Tuesday, 7 April 2009

Vintage Thing No.45 - Candidi Provocatore Allard J-type

This picture of a splendid old war horse basking in the sunshine at Wiscombe Park hillclimb back in 2008 defines the concept of Vintage Thing. The ghosts of many competition successes hang heavy on this Allard J1. Not many cars have been haunted by so many benign (petroleum) spirits.

It started life as Geoffrey Imhof's works team car and he campaigned it vigorously in trails, rallies, hillclimbs and races until the powers that be decided Allards were a bit too successful. Never knowingly over-restored but extremely sympathetically maintained, it bears its history proudly and although some people may turn their noses up at its allegedly scruffy appearance, to me it is a thing of great and brutal appeal. To learn more about this car's illustrious history visit the Candidi Provacatore site here.

For some years it's belonged to Roger Ugalde who still campaigns it in classic trials whenever he gets the chance. With a 3917cc (81mm x 98mm) Ford side-valve V8 the performance can hardly be described as peaky or temperamental. An Allard J1 weighed only sixteen and a half hundred weight (that’s about 840kg) and if the engine is putting out about 120bhp (roughly 90kW) that’s a power to weight ratio of 9.9kg/kW – that’s on a par with a BMW 318. As for torque, let’s just say it’s of the steam locomotive variety.

In short, this car is a 1946 version of a Caterham 7.

When new, it would have looked something like this and it wills rakish lines were enough to win a concourse d’elegance on the continent where Maurice Chevalier (no less) tried to buy it for two and a half times the price of a new J1. Bear in mind the fact that most sports cars of the era still had vertical grilles and you can imagine the impact that this would have made on M. Chevalier.

Gradually, the rigours of competition took its toll and after many scrapes and bangs, and constant reconstruction to keep ahead of the opposition, this wonderful trials car evolved into its present form.

They only ever made 12 Allard J1s but quite a few replicas reconstructed over the years from the longer wheelbase L types. Sydney Allard "... decided the new trials J model was to be sold only to 'proven' drivers who would use them in competitions. It was not to be publicly advertised as this would draw too much attention, to the possible detriment of sales of the standard range."

One of my friends, who you will have heard of before on this blog, is in the process of creating a J1 replica in addition to restoring an L type. Rob Robinson-Collins, as well as being my scrap buddy, is lurking in the background of this picture of a blue J1 replica owned by Nigel Brown and entered in the 1998 Land's End Trial, when Rob was competing on a Greeves 250 trials bike.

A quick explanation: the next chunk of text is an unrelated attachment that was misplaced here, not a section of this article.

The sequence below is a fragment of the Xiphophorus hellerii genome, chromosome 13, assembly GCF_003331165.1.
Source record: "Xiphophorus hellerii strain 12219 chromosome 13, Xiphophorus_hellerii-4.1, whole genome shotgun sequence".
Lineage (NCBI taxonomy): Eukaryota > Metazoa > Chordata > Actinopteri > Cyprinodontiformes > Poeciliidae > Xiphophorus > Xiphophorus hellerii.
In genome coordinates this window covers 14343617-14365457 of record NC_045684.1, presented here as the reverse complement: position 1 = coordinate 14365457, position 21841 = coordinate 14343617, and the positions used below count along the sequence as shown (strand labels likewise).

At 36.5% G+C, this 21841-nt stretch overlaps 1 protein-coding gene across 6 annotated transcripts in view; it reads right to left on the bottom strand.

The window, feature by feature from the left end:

Anyone who owns an Allard of any description becomes Rob's new best friend and, needless to say, he knows Roger Ugalde very well, so well in fact that Rob has borrowed the Candidi Provacatore team car for the 2009 Land's End Trial.

Initially, his co-driver, navigator and bouncer (for when the going gets rough)for the 2009 LET was to have been Robert Hall, one of his relatives, but he's out of the country for Easter. Some say he's fled the country and emigrated to Canada or somewhere without an extradition treaty, allegedly out of sheer terror at the prospect of riding shotgun in such a device during a religious festival. Consequently, I have stepped heroically into the breach and will be masquerading as Robert Hall, although my true identity will be our little secret. This means that the Team Robert sidecar crew (aka Binky and Ginger) are re-united and will be riding again in a classic trial.

We have a less than illustrious history with this car already. We borrowed it off Roger once before, for the 2004 Exeter Trial but we broke it even before we got to the start. The engine started making terrible rattling and knocking noise and we couldn't bear to proceed any further.

It was a good thing we didn't.

One of the big ends had let go, sending its piston and conrod on a one way suicide mission to the top of the cylinder bore. The piston hit the head and swelled a bit with the impact, seizing in the bore. Well, the top part did. The lower section of the piston around the gudgeon pin got dragged back down the bore by the rattly crank and big end.

We had to return to Roger's house on the back of an AA lorry. When Rob phoned Green Flag, they’d never heard of an Allard and when they asked what year it was and he said that it was made in 1946 they said they were terribly sorry but they only cover cars under 12 years old. One of the advantages of AA membership is that, even as a passenger, you're still covered so we came home on my membership. And Rob has been a member of the AA ever since.

Roger was very kind about the breakdown. He said something along the lines that it had been making a funny noise for ages and it was just our bad luck that it went when it did. We felt terrible but he was just as disappointing for us. The car's been fixed now and Roger took the opportunity to make some upgrades such as an alternator that looks just like an original dynamo. He used it to successfully complete the 2009 Exeter Trial earlier this year and now it's our turn as Roger is Clerk of the Course for these year's Land's End Trial, the 87th LET no less and 101 years since the event was first held.

As you can imagine, I am extremely excited about the prospect of riding in this magnificent car again. We'll be running in Class 7 and starting from Popham airfield on the evening of Good Friday, running as number 156. Come along and say hello if you see us. We'll be the guys with the wall-to-wall grins. (Photo by Derek Hibbert)

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